During the 1920s and 1930s, Georg Karo had published a series of articles on the Acropolis conservation works, seeing himself as upholding international scholarly standards against local political pressures. He had also campaigned for a gradualist approach to the return of the Elgin Marbles from London, and thought he had negotiated an agreement for the return of pieces from the Erechtheion with the then director of the British Museum and Prime Minister McDonald, but that could not proceed when the British Museum trustees (‘not a single piece could be taken from the museum’) refused their consent.28 Without a specific act of the British Parliament, the Museum trustees could not be legally overridden, and no British government, however sympathetic, has yet been willing to find time in the parliamentary calendar. It was now the task of Wrede, Karo’s successor, working with the Army propaganda units, to bring the ancient as well as the modern Greeks into the war on the German side.

After the military defeat of Germany in 1945, the flagrant triumphalism of the conquest of Greece would come to be regarded by Germans as well as by others as having been unnecessarily provocative, and therefore as politically and militarily unwise. What surer way to stir up resentment and opposition in an invaded and occupied country than by victory parades and by flaunting the German flag on Greece’s most symbolic sites? In 1941, however, as the future was then being planned and, by some, expected, the images were not only acts of picturing that would hold specific moments fixed, but the laying down of the visual materials on which a new history of European civilization, the New Order, would be constructed, consolidated, celebrated, and mythologized in stories, images, monuments, and in future commemorative ceremonies. The static pictures were accompanied by motion pictures that were encountered by German viewers and listeners at regular fixed times in cinemas. To the confident German authorities of 1941, the story being built and promulgated by pictures and words, by displays and performances, was not one of conquest but of liberation from British imperialism and from international finance presented as under Jewish control.29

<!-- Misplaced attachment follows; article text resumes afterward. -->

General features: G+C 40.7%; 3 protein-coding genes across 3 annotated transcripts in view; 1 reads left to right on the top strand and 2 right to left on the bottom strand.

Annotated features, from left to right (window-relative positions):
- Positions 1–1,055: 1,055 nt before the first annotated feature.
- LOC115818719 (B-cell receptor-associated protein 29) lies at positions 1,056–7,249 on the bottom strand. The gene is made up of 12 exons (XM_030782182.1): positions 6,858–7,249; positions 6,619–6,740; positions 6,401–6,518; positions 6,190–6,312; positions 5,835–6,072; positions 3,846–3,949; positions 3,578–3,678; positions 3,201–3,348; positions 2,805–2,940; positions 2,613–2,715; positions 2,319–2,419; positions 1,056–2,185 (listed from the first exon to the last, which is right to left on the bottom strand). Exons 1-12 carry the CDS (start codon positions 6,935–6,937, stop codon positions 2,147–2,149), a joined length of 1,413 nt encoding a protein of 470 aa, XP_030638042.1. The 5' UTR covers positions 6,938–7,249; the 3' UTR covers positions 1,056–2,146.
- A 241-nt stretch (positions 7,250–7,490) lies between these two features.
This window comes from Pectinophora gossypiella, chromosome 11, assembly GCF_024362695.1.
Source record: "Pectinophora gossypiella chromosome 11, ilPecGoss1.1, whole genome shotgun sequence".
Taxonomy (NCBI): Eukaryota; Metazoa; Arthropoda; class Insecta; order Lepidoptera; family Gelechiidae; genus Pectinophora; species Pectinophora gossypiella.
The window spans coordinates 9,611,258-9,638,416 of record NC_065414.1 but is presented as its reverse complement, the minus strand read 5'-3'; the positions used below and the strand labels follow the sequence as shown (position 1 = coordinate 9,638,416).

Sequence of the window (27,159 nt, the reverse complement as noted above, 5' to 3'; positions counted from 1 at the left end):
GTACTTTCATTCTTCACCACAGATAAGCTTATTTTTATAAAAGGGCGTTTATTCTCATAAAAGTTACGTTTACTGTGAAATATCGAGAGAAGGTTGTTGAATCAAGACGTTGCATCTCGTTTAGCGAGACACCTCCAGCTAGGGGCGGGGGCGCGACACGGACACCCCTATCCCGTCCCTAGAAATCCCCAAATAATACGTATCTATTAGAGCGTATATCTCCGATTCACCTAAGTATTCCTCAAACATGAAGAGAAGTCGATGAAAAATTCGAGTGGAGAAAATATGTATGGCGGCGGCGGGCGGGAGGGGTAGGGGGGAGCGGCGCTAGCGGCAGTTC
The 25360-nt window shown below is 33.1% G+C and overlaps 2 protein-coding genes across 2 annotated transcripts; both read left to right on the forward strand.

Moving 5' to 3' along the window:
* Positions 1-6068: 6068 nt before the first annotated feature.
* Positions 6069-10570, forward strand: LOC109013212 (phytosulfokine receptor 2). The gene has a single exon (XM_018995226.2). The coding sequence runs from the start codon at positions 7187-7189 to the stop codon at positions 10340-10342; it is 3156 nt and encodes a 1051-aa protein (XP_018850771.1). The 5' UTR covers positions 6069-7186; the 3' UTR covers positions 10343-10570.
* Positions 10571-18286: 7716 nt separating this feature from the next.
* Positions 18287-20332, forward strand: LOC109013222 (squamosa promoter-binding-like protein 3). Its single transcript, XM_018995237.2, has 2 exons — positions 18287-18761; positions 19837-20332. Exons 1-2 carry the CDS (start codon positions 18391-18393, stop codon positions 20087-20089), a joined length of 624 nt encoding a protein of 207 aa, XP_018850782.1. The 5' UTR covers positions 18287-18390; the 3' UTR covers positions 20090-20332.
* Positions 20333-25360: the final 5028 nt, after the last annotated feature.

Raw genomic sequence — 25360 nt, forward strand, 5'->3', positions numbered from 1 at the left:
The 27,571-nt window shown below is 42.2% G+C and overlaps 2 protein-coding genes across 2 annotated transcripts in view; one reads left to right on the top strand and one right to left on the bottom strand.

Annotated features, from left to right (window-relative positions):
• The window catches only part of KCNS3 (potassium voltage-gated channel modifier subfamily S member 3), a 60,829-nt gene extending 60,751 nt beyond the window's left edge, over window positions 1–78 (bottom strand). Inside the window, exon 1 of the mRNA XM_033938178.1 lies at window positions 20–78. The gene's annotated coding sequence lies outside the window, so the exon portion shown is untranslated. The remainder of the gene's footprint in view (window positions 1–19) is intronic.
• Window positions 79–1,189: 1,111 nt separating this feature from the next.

It was intended also to be a story of a homecoming, an actualization of what the German Minister of Education, Bernhard Rust, had declared in 1937, when receiving an honorary degree in Athens: ‘Thus, the Hellenic world truly does live on in the creative work of the new Germany under the political and spiritual leadership of Adolf Hitler’.30 The notion of a special relationship between the ancient Hellenes and modern Germans stretched back to the era of Goethe and Humboldt, when the apparently harmless concept of an ‘elective affinity’ (Wahlverwandtschaften) had been invented, championed, and theorized.31 During the 1920s and 30s, in Germany and a few other northern countries, that affinity of choice was joined and reinforced by a claimed affinity of common origins and of shared ‘blood.’ In inventing a largely fictive mythic world of essential Germanism that offered a sense of a world being re-ordered, and, in a version of providentialism, of the imminent fulfillment of a noble destiny, the leaderships of the National Socialist project were, whether knowingly or by historical coincidence, following in the traditions of many communities, real and imagined, including those of the cities of classical Greece.

Hellenism and Ideologies of Racial Purity